Play It Loud: An Epic History of the Style, Sound, & Revolution of the Electric Guitar

Brad Tolinski and Alan Di Perna. Doubleday, $26.95 (384p) ISBN 978-0-385-54099-5
Tolinski (Light & Shade) and Di Perna (Guitar Masters), former editor-in-chief and current contributor, respectively, of Guitar World, construct a comprehensive history of the electric guitar, tracing its roots in George Beauchamp’s experiments in search of a way to amplify a guitar’s vibrations. His prototype, the Frying Pan, along with a partnership with Adolph Rickenbacker, led to the production of electric guitars in 1932, preceding rock music by 20 years. The book explores Leo Fender’s and Les Paul’s innovative designs, which developed guitar bodies. Exploring the birth of rock music, the amplification of Muddy Waters’s blues marks a turning point. At $25, the DeArmond electromagnetic pickup enabled Waters and other struggling blues musicians to electrify their music. Chet Atkins’s endorsement of Gretsch guitars, specifically the 6120 model, introduced the electric guitar to country audiences, influencing the burgeoning rockabilly scene. The authors engagingly explore the importance of amplifiers on artists’ sounds, particularly the Vox amps used by the Beatles and Jimi Hendrix’s manipulation of feedback. Beat-up thrift shop guitars used by experimental bands such as Sonic Youth and more traditional garage rock groups such as the White Stripes are highlighted, representing a path for innovating guitar sounds in an era when prices have rendered classic models largely inaccessible. Agent: David Dunton, Harvey Klinger. (Oct.)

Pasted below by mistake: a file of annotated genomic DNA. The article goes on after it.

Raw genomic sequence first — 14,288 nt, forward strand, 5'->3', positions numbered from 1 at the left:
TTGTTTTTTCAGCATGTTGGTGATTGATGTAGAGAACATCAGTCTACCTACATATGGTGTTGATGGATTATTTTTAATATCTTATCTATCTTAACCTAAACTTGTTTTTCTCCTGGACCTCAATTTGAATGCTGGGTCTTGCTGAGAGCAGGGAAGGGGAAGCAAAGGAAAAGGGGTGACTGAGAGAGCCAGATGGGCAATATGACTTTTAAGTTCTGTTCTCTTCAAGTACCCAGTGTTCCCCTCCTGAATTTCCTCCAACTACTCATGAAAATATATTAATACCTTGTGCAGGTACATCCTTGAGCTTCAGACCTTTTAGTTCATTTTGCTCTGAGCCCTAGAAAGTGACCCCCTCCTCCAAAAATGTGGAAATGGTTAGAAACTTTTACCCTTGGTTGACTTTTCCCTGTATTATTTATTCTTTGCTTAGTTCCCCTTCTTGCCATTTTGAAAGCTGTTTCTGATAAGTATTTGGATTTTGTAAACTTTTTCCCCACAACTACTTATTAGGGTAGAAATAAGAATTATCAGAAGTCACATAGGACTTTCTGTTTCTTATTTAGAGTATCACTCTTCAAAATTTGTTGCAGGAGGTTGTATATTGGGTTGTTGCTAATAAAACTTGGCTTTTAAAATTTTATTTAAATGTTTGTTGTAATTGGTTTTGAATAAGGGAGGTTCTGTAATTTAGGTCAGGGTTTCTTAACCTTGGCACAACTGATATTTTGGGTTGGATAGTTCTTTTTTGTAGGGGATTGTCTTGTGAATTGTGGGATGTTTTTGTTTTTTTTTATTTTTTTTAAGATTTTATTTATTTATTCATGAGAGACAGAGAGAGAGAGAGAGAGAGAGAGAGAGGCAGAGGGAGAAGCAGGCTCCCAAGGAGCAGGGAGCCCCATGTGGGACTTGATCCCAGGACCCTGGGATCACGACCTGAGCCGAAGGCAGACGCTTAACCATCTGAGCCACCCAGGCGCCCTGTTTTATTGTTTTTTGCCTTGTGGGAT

Reviewed on: 08/08/2016
Release date: 10/25/2016
Genre: Nonfiction
Compact Disc - 978-0-7352-8549-1
Hardcover - 384 pages - 978-0-385-68582-5
Paperback - 400 pages - 978-1-101-97039-3
Paperback - 400 pages - 978-0-385-68584-9
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Audio book sample courtesy of Penguin Random House Audio
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